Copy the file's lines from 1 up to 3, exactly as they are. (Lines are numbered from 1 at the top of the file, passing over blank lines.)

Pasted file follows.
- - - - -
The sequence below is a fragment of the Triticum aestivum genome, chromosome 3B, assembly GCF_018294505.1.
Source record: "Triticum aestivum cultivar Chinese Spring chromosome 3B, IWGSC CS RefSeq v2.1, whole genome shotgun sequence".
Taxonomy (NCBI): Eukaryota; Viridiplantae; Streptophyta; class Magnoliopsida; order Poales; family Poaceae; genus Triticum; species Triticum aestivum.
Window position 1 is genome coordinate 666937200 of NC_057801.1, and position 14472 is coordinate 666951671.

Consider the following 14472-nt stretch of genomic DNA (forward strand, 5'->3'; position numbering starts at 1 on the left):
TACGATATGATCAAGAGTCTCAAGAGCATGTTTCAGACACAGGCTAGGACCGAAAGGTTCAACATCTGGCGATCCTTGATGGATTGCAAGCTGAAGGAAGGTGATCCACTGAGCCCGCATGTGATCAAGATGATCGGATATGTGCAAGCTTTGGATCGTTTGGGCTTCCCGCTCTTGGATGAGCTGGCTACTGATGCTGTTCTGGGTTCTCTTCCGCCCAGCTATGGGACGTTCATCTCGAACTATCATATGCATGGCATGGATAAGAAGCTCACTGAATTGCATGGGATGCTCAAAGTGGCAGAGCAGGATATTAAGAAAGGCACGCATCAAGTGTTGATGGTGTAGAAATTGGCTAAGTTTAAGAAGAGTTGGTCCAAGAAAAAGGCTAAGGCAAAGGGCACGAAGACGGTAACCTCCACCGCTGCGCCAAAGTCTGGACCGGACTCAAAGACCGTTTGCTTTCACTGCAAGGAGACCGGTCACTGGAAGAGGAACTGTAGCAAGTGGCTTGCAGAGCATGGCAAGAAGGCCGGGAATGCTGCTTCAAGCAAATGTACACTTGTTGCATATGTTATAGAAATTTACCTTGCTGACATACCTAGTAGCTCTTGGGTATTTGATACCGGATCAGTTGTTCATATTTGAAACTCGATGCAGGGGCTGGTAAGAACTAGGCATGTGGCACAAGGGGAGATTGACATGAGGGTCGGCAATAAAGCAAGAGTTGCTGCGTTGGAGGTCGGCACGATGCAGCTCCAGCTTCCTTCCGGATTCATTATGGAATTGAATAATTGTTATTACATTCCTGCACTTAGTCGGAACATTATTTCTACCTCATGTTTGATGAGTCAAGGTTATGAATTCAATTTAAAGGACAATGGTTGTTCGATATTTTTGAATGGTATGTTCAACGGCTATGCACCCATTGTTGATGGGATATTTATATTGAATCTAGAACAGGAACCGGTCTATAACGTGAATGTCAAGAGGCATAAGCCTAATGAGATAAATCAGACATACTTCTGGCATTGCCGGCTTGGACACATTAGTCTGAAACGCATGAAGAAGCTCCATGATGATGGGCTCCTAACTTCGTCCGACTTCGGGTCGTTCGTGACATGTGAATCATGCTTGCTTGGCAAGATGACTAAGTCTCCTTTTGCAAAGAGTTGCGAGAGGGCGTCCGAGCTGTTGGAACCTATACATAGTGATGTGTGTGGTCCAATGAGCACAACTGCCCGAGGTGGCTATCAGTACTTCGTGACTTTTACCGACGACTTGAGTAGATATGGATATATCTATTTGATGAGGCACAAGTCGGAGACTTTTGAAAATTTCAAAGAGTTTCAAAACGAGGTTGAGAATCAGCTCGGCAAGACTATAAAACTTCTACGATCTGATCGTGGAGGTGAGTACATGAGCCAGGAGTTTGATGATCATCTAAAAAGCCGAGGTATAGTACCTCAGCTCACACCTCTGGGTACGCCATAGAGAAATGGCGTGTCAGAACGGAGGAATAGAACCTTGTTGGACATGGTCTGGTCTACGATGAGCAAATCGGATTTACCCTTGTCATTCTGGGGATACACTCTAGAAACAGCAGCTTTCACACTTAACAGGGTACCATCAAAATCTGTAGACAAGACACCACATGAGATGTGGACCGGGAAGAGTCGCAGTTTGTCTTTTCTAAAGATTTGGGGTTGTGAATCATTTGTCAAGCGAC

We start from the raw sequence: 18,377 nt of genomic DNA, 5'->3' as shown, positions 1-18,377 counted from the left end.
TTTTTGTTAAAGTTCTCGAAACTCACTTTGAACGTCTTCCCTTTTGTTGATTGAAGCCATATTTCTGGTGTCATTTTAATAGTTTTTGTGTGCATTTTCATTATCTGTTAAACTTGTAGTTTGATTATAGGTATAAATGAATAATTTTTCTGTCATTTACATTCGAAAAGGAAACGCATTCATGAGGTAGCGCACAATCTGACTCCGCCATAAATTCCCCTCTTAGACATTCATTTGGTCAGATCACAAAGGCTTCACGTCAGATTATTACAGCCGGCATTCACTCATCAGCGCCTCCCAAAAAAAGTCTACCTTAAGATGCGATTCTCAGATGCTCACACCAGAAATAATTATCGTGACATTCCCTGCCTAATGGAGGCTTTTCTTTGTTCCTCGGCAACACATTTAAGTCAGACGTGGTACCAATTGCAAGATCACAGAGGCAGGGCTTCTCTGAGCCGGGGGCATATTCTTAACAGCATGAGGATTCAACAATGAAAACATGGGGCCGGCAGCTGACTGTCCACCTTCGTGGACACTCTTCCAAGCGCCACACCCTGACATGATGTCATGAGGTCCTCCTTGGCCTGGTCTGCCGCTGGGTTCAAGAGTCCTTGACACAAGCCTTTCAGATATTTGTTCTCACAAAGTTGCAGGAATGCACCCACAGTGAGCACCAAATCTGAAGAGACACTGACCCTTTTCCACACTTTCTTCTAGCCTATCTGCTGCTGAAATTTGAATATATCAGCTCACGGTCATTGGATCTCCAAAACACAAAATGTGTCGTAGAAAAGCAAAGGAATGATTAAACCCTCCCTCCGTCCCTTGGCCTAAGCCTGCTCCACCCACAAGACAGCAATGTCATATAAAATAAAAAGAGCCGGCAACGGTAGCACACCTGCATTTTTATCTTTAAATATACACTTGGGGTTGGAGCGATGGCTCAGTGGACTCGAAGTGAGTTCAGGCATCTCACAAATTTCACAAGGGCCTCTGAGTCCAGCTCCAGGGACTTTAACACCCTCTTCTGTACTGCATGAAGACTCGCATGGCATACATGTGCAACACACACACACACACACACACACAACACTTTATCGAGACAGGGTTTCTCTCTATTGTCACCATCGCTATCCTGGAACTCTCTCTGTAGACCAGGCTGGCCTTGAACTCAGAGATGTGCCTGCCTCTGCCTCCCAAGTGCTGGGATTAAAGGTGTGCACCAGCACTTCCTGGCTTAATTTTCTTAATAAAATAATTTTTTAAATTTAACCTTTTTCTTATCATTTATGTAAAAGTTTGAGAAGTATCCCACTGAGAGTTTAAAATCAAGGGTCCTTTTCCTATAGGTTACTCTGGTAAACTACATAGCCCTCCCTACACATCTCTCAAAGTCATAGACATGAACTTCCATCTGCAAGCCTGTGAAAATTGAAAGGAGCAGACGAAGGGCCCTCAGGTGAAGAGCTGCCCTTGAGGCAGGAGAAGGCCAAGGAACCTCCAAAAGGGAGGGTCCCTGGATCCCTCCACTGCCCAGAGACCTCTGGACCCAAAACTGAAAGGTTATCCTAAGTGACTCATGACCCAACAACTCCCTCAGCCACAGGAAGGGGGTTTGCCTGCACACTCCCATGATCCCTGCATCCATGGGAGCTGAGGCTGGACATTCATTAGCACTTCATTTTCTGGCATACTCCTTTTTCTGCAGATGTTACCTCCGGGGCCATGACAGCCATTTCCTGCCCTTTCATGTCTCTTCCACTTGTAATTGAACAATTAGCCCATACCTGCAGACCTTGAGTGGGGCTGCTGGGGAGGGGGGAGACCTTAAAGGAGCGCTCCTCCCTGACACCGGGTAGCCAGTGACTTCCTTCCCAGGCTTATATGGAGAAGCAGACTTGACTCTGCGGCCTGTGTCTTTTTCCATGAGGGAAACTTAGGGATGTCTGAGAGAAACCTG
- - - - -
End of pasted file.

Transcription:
The sequence below is a fragment of the Triticum aestivum genome, chromosome 3B, assembly GCF_018294505.1.
Source record: "Triticum aestivum cultivar Chinese Spring chromosome 3B, IWGSC CS RefSeq v2.1, whole genome shotgun sequence".
Taxonomy (NCBI): Eukaryota; Viridiplantae; Streptophyta; class Magnoliopsida; order Poales; family Poaceae; genus Triticum; species Triticum aestivum.